INDIANAPOLIS (AP) — Written off as too old to race full-time, too old for a fourth Indianapolis 500 win, Helio Castroneves at long last joined that exclusive club in a popular victory for the old guys.
Then Spiderman scaled the Indianapolis Motor Speedway fence for his trademark victory celebration at the largest sporting event since the start of the pandemic.
Castroneves wasn’t done yet.
At 46 and one of the oldest drivers in the field, he sprinted along the frontstretch of the speedway for a victory lap without a car for the 135,000 fans in attendance. He pumped his arms in the air and waved to the ecstatic crowd, his explosion of emotional energy stopped every few feet by a flood of rivals who rushed onto the track to congratulate Castroneves.
Almost every member of Team Penske rushed out to meet Castroneves, including former teammate Will Power, who saw the final scoring pylon and had no idea his longtime friend won.
“I was looking up and down ‘Who is the 06?’” Power told Castroneves in a victory hug. “You’re a legend.”
Castroneves became the fourth-oldest winner in Indianapolis 500 history, behind Al Unser (47, 1987), Bobby Unser (47, 1981) and Emerson Fittipaldi (46, 1993).
Castroneves spent more than two decades driving for Team Penske and won three Indy 500s with the team. But he was eventually phased over to the sports car program, where he won the IMSA championship last season before Roger Penske shuttered the team and made the business decision to cut Castroneves loose.
Spiderman insisted he was not done racing yet and Michael Shank agreed.
He hired Castroneves for the Indy 500 to complement the one-car Meyer Shank Racing team. Maybe Castroneves would have a shot to win, but he’d also boost a team that needed some veteran leadership at one of the most challenging tracks in the world.
Castroneves had been trying since 2009 to join A.J. Foyt, Al Unser Sr. and Rick Mears, his former mentor at Team Penske, as the only four-time winners of “The Greatest Spectacle in Racing.” Mears was the last driver to join the club in 1991.
“I love Indianapolis! You guys don’t understand it! The fans, you give me energy,” Castroneves said.
Castroneves was also part of the winning Rolex 24 Daytona sports car team in January, taking the prestigious sports car event for the first time.
“I’ve run two races this year and won two races, I’d say that’s pretty good,” said Castroneves, who noted this might be the year for aging veterans.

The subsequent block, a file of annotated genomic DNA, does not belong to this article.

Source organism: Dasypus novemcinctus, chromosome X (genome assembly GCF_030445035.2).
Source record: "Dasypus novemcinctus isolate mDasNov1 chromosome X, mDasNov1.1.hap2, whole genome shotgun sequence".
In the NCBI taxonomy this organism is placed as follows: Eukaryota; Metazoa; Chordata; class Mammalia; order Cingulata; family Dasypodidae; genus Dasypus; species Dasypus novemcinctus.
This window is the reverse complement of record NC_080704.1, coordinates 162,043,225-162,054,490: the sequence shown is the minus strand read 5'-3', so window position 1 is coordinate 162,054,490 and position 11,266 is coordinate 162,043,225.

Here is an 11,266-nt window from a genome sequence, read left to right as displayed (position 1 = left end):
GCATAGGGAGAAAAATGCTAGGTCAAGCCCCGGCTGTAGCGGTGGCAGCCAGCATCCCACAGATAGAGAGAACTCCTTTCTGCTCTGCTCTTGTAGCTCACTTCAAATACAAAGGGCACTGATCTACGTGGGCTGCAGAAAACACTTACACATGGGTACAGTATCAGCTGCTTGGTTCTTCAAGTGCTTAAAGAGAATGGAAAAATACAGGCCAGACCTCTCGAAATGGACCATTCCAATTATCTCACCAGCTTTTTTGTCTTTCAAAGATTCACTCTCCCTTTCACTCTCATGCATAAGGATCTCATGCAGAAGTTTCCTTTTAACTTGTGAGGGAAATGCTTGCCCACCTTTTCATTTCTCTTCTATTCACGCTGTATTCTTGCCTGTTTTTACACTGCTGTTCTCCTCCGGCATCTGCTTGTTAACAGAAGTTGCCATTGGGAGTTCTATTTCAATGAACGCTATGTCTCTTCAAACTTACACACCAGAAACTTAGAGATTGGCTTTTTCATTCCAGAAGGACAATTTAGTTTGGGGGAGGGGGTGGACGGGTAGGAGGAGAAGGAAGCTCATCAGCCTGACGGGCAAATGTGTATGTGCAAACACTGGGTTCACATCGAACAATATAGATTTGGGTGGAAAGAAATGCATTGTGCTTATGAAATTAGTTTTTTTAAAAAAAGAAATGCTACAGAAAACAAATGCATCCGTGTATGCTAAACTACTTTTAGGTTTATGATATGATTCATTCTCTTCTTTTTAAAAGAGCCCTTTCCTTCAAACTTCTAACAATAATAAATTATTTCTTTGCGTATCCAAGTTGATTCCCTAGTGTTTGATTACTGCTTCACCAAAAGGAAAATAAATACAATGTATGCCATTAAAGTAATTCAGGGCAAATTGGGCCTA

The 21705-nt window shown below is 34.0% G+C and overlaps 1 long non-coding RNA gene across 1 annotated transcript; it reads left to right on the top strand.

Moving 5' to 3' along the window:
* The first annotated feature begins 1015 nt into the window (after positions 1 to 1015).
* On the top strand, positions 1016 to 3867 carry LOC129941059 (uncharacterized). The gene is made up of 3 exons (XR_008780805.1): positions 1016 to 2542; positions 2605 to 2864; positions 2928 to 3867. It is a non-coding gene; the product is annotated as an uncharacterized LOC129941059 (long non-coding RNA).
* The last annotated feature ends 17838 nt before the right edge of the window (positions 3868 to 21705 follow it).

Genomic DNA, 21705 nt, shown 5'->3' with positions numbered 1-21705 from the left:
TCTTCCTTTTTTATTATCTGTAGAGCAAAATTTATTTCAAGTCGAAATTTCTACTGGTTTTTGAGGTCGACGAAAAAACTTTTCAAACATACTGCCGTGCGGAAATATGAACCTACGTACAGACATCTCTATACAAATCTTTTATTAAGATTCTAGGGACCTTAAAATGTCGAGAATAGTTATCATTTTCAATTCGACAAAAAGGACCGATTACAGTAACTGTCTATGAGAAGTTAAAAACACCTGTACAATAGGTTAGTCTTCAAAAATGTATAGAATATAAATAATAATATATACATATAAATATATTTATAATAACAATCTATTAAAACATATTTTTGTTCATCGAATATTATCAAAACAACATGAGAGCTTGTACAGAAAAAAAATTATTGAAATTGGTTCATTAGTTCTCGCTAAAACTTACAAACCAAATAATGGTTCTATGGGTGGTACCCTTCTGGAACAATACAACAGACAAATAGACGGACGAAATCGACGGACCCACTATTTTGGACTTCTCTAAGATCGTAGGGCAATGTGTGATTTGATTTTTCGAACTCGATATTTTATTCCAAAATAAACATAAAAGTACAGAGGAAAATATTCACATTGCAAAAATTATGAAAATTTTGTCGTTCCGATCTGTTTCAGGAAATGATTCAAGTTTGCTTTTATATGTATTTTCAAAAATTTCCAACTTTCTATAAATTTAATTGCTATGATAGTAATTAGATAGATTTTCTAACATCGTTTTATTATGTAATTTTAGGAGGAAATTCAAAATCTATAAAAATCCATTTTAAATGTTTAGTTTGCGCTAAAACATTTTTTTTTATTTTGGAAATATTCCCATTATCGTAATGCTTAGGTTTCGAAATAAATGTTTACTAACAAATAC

“I don’t know if this is a good comparison, but Tom Brady won the Super Bowl and Phil Mickelson won the golf so here you go. The older guys are still kicking the younger guys’ butts.”
Brady, a seven-time Super Bowl champion, capped his first season with Tampa Bay by leading the Bucs to their first championship in 18 years at 43 years old. Mickelson at 50 became the oldest major winner last week.
Castroneves’ win was a stark contrast to the recent theme of young drivers taking over IndyCar, which now has six different winners through six races this season. Three of them have been first-time winners and four are drivers aged 24 or younger.
Castroneves found himself in a closing duel with one of the young stars, 24-year-old Spaniard Alex Palou, but he passed Palou for good with two laps remaining and beat him by 0.4928 seconds for the victory.
When he finally made it to the real victory lane — after a kiss from Mario Andretti, a hug from Johnny Rutherford, well wishes from just about every Indy 500 great — Castroneves sipped from his bottle of 2% milk and then dumped the rest over his head.
When he climbed into the back of a convertible for his true victory lap around the 2.5-mile speedway, most of the fans were still in the stands cheering Castroneves.
Former Penske teammate Simon Pagenaud, the 2019 Indy winner, was third, followed by Pato O’Ward, the 21-year-old budding IndyCar star.
A year ago, no fans were allowed for the race that was delayed from May to August. This year, celebrities were back and fans were everywhere and they were treated to a win by one of the most popular drivers in Indy 500 history.
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